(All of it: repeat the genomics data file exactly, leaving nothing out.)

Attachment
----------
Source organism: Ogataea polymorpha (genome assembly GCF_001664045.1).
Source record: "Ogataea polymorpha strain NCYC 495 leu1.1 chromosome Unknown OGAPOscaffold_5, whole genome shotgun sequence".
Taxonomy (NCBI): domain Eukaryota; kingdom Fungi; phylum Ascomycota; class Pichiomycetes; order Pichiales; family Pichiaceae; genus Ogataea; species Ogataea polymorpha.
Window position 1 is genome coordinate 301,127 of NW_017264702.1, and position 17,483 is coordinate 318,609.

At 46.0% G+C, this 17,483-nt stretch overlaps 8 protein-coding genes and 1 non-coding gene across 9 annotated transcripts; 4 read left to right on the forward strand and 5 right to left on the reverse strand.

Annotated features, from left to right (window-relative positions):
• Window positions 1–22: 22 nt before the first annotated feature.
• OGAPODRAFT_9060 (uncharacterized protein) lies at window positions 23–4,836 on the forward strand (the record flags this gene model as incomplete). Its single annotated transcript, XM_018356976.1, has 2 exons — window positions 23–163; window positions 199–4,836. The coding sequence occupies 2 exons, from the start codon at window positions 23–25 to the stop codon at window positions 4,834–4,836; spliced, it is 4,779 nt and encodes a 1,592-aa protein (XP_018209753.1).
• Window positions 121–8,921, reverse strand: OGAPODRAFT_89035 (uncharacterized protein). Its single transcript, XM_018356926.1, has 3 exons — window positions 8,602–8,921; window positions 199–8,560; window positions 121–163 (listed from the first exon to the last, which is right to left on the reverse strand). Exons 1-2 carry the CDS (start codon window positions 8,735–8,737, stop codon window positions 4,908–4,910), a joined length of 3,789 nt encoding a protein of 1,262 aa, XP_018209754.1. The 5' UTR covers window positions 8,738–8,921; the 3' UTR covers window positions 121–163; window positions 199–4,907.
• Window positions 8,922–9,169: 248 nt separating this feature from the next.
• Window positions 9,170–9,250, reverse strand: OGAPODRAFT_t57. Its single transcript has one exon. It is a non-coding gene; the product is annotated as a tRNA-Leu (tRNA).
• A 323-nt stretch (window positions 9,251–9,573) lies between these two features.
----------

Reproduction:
Source organism: Ogataea polymorpha (genome assembly GCF_001664045.1).
Source record: "Ogataea polymorpha strain NCYC 495 leu1.1 chromosome Unknown OGAPOscaffold_5, whole genome shotgun sequence".
Taxonomy (NCBI): domain Eukaryota; kingdom Fungi; phylum Ascomycota; class Pichiomycetes; order Pichiales; family Pichiaceae; genus Ogataea; species Ogataea polymorpha.
Window position 1 is genome coordinate 301,127 of NW_017264702.1, and position 17,483 is coordinate 318,609.

At 46.0% G+C, this 17,483-nt stretch overlaps 8 protein-coding genes and 1 non-coding gene across 9 annotated transcripts; 4 read left to right on the forward strand and 5 right to left on the reverse strand.

Annotated features, from left to right (window-relative positions):
• Window positions 1–22: 22 nt before the first annotated feature.
• OGAPODRAFT_9060 (uncharacterized protein) lies at window positions 23–4,836 on the forward strand (the record flags this gene model as incomplete). Its single annotated transcript, XM_018356976.1, has 2 exons — window positions 23–163; window positions 199–4,836. The coding sequence occupies 2 exons, from the start codon at window positions 23–25 to the stop codon at window positions 4,834–4,836; spliced, it is 4,779 nt and encodes a 1,592-aa protein (XP_018209753.1).
• Window positions 121–8,921, reverse strand: OGAPODRAFT_89035 (uncharacterized protein). Its single transcript, XM_018356926.1, has 3 exons — window positions 8,602–8,921; window positions 199–8,560; window positions 121–163 (listed from the first exon to the last, which is right to left on the reverse strand). Exons 1-2 carry the CDS (start codon window positions 8,735–8,737, stop codon window positions 4,908–4,910), a joined length of 3,789 nt encoding a protein of 1,262 aa, XP_018209754.1. The 5' UTR covers window positions 8,738–8,921; the 3' UTR covers window positions 121–163; window positions 199–4,907.
• Window positions 8,922–9,169: 248 nt separating this feature from the next.
• Window positions 9,170–9,250, reverse strand: OGAPODRAFT_t57. Its single transcript has one exon. It is a non-coding gene; the product is annotated as a tRNA-Leu (tRNA).
• A 323-nt stretch (window positions 9,251–9,573) lies between these two features.